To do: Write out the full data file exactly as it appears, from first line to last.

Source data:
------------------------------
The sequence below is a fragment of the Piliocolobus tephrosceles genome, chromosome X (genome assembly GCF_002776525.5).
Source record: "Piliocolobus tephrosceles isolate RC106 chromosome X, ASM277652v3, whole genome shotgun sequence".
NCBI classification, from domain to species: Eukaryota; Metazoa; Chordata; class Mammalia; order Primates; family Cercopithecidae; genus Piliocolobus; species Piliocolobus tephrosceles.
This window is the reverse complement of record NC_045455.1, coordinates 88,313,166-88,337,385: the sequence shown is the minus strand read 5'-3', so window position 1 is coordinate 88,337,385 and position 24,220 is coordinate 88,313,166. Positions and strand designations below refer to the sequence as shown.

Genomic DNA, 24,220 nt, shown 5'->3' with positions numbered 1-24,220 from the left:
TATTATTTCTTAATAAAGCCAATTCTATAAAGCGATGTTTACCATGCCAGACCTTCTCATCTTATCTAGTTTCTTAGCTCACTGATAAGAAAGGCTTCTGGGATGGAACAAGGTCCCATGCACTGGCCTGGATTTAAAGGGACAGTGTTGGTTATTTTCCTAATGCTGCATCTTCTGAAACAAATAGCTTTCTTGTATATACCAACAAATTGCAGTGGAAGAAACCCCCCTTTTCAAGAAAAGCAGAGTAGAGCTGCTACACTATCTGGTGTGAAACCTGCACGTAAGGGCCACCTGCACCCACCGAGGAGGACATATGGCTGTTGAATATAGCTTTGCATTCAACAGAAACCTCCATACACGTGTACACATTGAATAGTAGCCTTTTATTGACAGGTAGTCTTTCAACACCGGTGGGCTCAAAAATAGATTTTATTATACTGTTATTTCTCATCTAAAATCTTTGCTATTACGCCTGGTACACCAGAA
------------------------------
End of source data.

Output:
The sequence below is a fragment of the Piliocolobus tephrosceles genome, chromosome X (genome assembly GCF_002776525.5).
Source record: "Piliocolobus tephrosceles isolate RC106 chromosome X, ASM277652v3, whole genome shotgun sequence".
NCBI classification, from domain to species: Eukaryota; Metazoa; Chordata; class Mammalia; order Primates; family Cercopithecidae; genus Piliocolobus; species Piliocolobus tephrosceles.
This window is the reverse complement of record NC_045455.1, coordinates 88,313,166-88,337,385: the sequence shown is the minus strand read 5'-3', so window position 1 is coordinate 88,337,385 and position 24,220 is coordinate 88,313,166. Positions and strand designations below refer to the sequence as shown.

Genomic DNA, 24,220 nt, shown 5'->3' with positions numbered 1-24,220 from the left:
TATTATTTCTTAATAAAGCCAATTCTATAAAGCGATGTTTACCATGCCAGACCTTCTCATCTTATCTAGTTTCTTAGCTCACTGATAAGAAAGGCTTCTGGGATGGAACAAGGTCCCATGCACTGGCCTGGATTTAAAGGGACAGTGTTGGTTATTTTCCTAATGCTGCATCTTCTGAAACAAATAGCTTTCTTGTATATACCAACAAATTGCAGTGGAAGAAACCCCCCTTTTCAAGAAAAGCAGAGTAGAGCTGCTACACTATCTGGTGTGAAACCTGCACGTAAGGGCCACCTGCACCCACCGAGGAGGACATATGGCTGTTGAATATAGCTTTGCATTCAACAGAAACCTCCATACACGTGTACACATTGAATAGTAGCCTTTTATTGACAGGTAGTCTTTCAACACCGGTGGGCTCAAAAATAGATTTTATTATACTGTTATTTCTCATCTAAAATCTTTGCTATTACGCCTGGTACACCAGAA